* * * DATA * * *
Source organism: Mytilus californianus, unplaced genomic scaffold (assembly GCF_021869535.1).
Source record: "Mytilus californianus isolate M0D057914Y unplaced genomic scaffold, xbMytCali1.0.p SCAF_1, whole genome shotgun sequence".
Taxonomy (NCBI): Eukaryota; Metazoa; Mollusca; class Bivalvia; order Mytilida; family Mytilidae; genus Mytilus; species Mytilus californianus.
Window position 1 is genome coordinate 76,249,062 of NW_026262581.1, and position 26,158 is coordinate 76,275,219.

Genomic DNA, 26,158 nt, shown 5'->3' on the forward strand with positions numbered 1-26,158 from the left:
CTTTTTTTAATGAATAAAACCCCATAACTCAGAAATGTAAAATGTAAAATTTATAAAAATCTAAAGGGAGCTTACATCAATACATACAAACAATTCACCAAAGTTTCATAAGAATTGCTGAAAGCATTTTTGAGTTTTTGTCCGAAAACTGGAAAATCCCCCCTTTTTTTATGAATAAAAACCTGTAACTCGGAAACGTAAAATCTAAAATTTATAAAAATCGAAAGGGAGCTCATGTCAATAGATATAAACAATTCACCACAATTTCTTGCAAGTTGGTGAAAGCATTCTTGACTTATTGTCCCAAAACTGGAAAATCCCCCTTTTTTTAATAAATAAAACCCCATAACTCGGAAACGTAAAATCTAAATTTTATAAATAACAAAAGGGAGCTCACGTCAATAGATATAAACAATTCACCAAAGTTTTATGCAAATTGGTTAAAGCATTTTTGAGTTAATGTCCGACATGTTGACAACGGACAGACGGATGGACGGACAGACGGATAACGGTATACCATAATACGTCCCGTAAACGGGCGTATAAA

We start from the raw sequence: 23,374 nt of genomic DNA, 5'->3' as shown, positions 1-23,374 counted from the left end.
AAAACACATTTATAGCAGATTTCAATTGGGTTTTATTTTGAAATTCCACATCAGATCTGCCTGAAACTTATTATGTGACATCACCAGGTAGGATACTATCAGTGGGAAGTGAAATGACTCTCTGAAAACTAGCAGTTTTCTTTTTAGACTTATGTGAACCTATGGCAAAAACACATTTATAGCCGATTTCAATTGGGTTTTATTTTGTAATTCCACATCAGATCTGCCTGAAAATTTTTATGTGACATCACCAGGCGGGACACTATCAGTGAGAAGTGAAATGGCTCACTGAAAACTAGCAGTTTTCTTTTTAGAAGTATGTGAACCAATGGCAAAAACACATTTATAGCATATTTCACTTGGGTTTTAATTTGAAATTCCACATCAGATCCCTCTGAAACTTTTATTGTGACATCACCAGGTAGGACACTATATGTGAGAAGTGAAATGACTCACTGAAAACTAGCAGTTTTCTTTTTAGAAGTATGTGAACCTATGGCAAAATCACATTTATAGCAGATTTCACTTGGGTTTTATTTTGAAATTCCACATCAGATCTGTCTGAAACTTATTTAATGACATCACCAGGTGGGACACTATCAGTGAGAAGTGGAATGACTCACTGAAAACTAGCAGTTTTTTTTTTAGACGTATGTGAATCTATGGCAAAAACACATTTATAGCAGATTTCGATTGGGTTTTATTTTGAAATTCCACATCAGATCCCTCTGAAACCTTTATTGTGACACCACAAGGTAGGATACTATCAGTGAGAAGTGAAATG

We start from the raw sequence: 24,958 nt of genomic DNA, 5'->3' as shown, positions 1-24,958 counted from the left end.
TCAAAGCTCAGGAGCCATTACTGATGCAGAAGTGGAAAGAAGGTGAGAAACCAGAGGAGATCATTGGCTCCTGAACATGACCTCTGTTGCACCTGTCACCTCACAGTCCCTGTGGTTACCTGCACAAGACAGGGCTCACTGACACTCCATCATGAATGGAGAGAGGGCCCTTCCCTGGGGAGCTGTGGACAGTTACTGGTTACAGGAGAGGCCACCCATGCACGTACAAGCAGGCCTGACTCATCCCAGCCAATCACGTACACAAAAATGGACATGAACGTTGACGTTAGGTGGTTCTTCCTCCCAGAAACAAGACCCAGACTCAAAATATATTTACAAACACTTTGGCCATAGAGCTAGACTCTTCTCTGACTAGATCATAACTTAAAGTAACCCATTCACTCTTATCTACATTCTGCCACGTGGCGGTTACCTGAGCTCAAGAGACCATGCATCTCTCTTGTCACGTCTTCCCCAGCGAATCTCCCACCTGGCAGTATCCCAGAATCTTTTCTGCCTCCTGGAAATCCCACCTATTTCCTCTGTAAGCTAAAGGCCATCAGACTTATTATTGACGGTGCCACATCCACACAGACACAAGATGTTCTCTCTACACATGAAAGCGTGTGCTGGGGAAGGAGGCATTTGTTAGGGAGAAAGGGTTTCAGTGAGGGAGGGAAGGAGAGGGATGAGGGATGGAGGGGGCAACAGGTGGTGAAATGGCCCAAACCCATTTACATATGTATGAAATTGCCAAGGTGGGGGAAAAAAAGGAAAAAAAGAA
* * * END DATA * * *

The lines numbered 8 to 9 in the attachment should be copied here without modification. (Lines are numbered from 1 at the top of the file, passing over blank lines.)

AAAACACATTTATAGCAGATTTCAATTGGGTTTTATTTTGAAATTCCACATCAGATCTGCCTGAAACTTATTATGTGACATCACCAGGTAGGATACTATCAGTGGGAAGTGAAATGACTCTCTGAAAACTAGCAGTTTTCTTTTTAGACTTATGTGAACCTATGGCAAAAACACATTTATAGCCGATTTCAATTGGGTTTTATTTTGTAATTCCACATCAGATCTGCCTGAAAATTTTTATGTGACATCACCAGGCGGGACACTATCAGTGAGAAGTGAAATGGCTCACTGAAAACTAGCAGTTTTCTTTTTAGAAGTATGTGAACCAATGGCAAAAACACATTTATAGCATATTTCACTTGGGTTTTAATTTGAAATTCCACATCAGATCCCTCTGAAACTTTTATTGTGACATCACCAGGTAGGACACTATATGTGAGAAGTGAAATGACTCACTGAAAACTAGCAGTTTTCTTTTTAGAAGTATGTGAACCTATGGCAAAATCACATTTATAGCAGATTTCACTTGGGTTTTATTTTGAAATTCCACATCAGATCTGTCTGAAACTTATTTAATGACATCACCAGGTGGGACACTATCAGTGAGAAGTGGAATGACTCACTGAAAACTAGCAGTTTTTTTTTTAGACGTATGTGAATCTATGGCAAAAACACATTTATAGCAGATTTCGATTGGGTTTTATTTTGAAATTCCACATCAGATCCCTCTGAAACCTTTATTGTGACACCACAAGGTAGGATACTATCAGTGAGAAGTGAAATG

We start from the raw sequence: 24,958 nt of genomic DNA, 5'->3' as shown, positions 1-24,958 counted from the left end.